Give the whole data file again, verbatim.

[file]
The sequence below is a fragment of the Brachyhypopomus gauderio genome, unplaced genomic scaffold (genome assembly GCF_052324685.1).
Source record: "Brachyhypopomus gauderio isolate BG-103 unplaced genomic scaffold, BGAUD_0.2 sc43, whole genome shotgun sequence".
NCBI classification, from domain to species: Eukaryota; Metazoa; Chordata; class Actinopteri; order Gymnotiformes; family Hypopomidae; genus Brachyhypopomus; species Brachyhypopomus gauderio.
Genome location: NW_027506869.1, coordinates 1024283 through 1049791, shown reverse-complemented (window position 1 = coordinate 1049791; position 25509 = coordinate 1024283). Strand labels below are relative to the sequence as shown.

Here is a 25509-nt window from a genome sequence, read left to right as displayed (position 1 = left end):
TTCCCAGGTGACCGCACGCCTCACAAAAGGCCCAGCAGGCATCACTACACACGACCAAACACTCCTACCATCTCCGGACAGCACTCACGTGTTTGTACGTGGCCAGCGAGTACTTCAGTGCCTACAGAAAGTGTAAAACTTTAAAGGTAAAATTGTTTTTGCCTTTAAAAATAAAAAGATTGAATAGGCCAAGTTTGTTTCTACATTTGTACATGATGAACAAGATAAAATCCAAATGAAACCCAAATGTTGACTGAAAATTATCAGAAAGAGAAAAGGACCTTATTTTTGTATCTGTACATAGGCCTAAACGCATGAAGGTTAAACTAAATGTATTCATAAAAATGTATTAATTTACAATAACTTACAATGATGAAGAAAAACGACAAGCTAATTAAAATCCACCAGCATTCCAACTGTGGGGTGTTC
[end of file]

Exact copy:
The sequence below is a fragment of the Brachyhypopomus gauderio genome, unplaced genomic scaffold (genome assembly GCF_052324685.1).
Source record: "Brachyhypopomus gauderio isolate BG-103 unplaced genomic scaffold, BGAUD_0.2 sc43, whole genome shotgun sequence".
NCBI classification, from domain to species: Eukaryota; Metazoa; Chordata; class Actinopteri; order Gymnotiformes; family Hypopomidae; genus Brachyhypopomus; species Brachyhypopomus gauderio.
Genome location: NW_027506869.1, coordinates 1024283 through 1049791, shown reverse-complemented (window position 1 = coordinate 1049791; position 25509 = coordinate 1024283). Strand labels below are relative to the sequence as shown.

Here is a 25509-nt window from a genome sequence, read left to right as displayed (position 1 = left end):
TTCCCAGGTGACCGCACGCCTCACAAAAGGCCCAGCAGGCATCACTACACACGACCAAACACTCCTACCATCTCCGGACAGCACTCACGTGTTTGTACGTGGCCAGCGAGTACTTCAGTGCCTACAGAAAGTGTAAAACTTTAAAGGTAAAATTGTTTTTGCCTTTAAAAATAAAAAGATTGAATAGGCCAAGTTTGTTTCTACATTTGTACATGATGAACAAGATAAAATCCAAATGAAACCCAAATGTTGACTGAAAATTATCAGAAAGAGAAAAGGACCTTATTTTTGTATCTGTACATAGGCCTAAACGCATGAAGGTTAAACTAAATGTATTCATAAAAATGTATTAATTTACAATAACTTACAATGATGAAGAAAAACGACAAGCTAATTAAAATCCACCAGCATTCCAACTGTGGGGTGTTC